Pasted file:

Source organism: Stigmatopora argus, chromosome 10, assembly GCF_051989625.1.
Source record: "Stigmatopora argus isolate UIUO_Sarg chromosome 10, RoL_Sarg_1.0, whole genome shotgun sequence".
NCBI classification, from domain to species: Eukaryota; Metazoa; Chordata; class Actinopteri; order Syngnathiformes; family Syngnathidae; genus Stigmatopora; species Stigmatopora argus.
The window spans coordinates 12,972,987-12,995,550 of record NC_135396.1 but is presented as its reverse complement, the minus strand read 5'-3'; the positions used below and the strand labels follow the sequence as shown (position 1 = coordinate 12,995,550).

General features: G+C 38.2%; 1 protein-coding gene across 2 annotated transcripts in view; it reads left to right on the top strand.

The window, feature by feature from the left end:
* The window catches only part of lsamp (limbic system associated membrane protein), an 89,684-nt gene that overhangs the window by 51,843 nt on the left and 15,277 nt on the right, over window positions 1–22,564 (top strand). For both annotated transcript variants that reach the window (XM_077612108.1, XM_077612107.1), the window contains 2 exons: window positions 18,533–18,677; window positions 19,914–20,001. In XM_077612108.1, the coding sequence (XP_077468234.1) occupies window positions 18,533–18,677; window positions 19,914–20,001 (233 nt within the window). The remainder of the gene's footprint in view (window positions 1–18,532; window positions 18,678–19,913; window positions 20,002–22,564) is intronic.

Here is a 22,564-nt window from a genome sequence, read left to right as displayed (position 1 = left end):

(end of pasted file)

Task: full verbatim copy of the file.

Source organism: Stigmatopora argus, chromosome 10, assembly GCF_051989625.1.
Source record: "Stigmatopora argus isolate UIUO_Sarg chromosome 10, RoL_Sarg_1.0, whole genome shotgun sequence".
NCBI classification, from domain to species: Eukaryota; Metazoa; Chordata; class Actinopteri; order Syngnathiformes; family Syngnathidae; genus Stigmatopora; species Stigmatopora argus.
The window spans coordinates 12,972,987-12,995,550 of record NC_135396.1 but is presented as its reverse complement, the minus strand read 5'-3'; the positions used below and the strand labels follow the sequence as shown (position 1 = coordinate 12,995,550).

General features: G+C 38.2%; 1 protein-coding gene across 2 annotated transcripts in view; it reads left to right on the top strand.

The window, feature by feature from the left end:
* The window catches only part of lsamp (limbic system associated membrane protein), an 89,684-nt gene that overhangs the window by 51,843 nt on the left and 15,277 nt on the right, over window positions 1–22,564 (top strand). For both annotated transcript variants that reach the window (XM_077612108.1, XM_077612107.1), the window contains 2 exons: window positions 18,533–18,677; window positions 19,914–20,001. In XM_077612108.1, the coding sequence (XP_077468234.1) occupies window positions 18,533–18,677; window positions 19,914–20,001 (233 nt within the window). The remainder of the gene's footprint in view (window positions 1–18,532; window positions 18,678–19,913; window positions 20,002–22,564) is intronic.

Here is a 22,564-nt window from a genome sequence, read left to right as displayed (position 1 = left end):